Filippo Ganna has been a team mate of Ravasi and now moves with him to the same UAE pro team. You might know Ganna already thanks to his win on the track last year where he became World Champion in the 4km pursuit and two months late won the U23 Paris-Roubaix. He achieved both feats while still a teenager and in style too: setting a new Italian record for the pursuit; and arriving solo in the Roubaix velodrome. He’s set for the classics and reminiscent of Roubaix winner Andrea Tafi with his big build, tree-trunk thighs andthe old school bike position featuring a low seat-to-bar drop which means he rides with his elbows bent when in full flow like his predecessors. That vintage vibe is reinforced by his visit to a local church soon after winning the track worlds to pose with the rainbow jersey and his priest, a rare sight today.
Vincenzo Albanese has signed for Bardiani-CSF. Why sign for a Pro Conti team when you’re such a big talent? Because you’re Italian and there are no Italian teams in the World Tour. Besides he’s been riding for an Italian U23 team that worked as Tinkoff’s feeder squad and the demise of the Russian squad closed off this avenue too. There’s something of the Sagan in Albanese, visually at least with his chunky legs rather than his skills. He sprints well and won a stage in the Tour de l’Avenir plus the points jersey and even beat the pros last year to win the Trofeo Matteoti but he’s more than a sprinter, at least among the U23 ranks he’s been excellent in hillier races too. He’s notable too because he’s from Campania, the region outside Naples making him one of the rare pros from Southern Italy.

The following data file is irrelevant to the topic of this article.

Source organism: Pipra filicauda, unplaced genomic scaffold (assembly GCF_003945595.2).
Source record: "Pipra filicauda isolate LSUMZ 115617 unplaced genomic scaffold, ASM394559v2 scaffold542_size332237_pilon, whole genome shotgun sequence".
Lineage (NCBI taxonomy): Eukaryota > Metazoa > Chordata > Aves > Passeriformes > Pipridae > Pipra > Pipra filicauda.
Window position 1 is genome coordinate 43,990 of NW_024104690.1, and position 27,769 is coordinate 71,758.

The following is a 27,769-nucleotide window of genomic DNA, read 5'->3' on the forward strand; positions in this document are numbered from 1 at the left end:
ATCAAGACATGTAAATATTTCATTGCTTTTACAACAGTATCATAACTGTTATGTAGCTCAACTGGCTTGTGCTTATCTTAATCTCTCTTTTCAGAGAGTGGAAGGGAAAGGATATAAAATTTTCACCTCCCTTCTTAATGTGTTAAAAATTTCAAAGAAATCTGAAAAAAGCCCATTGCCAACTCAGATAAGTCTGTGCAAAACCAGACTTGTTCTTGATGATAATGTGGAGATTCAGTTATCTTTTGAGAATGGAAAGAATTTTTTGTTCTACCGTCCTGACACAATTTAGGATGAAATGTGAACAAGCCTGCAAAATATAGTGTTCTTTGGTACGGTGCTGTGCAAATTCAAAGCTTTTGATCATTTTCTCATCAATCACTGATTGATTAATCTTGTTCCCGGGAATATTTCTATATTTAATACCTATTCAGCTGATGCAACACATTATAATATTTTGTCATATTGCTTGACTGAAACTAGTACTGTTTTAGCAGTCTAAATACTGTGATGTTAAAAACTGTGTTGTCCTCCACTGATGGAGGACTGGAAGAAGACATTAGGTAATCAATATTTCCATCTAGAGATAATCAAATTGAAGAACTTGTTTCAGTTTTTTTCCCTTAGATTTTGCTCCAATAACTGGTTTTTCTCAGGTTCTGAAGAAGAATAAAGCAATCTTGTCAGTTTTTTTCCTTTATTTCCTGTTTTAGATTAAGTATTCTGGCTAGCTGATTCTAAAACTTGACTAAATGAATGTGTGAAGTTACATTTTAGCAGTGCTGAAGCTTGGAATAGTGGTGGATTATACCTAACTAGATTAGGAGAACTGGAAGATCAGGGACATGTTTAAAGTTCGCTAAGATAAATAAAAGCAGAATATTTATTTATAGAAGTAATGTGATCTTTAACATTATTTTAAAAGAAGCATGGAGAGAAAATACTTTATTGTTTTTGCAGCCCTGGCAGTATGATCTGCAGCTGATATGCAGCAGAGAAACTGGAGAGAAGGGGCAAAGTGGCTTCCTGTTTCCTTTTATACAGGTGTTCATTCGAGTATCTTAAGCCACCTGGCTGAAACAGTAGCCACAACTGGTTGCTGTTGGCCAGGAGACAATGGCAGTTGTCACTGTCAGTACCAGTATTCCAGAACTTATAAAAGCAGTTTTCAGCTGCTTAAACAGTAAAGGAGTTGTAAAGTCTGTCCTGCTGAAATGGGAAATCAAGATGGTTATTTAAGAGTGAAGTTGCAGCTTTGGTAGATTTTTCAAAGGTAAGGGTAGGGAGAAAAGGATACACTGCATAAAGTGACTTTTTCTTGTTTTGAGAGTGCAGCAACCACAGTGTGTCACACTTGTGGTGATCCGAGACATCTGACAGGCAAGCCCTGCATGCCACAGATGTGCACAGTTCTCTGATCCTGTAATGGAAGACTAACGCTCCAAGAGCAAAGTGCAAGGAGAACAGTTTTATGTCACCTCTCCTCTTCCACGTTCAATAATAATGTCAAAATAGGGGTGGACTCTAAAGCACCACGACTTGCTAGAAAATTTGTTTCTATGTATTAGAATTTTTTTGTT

From south to north now with Denmark’s Mads Würtz Schmidt who looks set to star in the spring classics. Katusha have quietly brought on (and bought) several young classics riders like Nils Politt and Sven Bystrøm and the Dane could eclipse them both. He was U23 world time trial champion in 2014 and has a stage of the Tour de l’Avenir to his name too. He’s from a cycling family, a profile over at cyclingnews.com explains his father was one of Denmark’s best MTB riders and also says he fancies his chances in hillier races and he won the hard Triptyque des Monts et Châteaux in the Belgian Ardennes. It’ll be great if he’s so polyvalent as a pro but the top flight of the sport sees every niche filled by specialists so he might have to choose. To illustrate this Tom Boonen was runner up in Liège-Bastogne-Liège’s U23 version yet a result, even a start, in the pro version of this race sounds fanciful.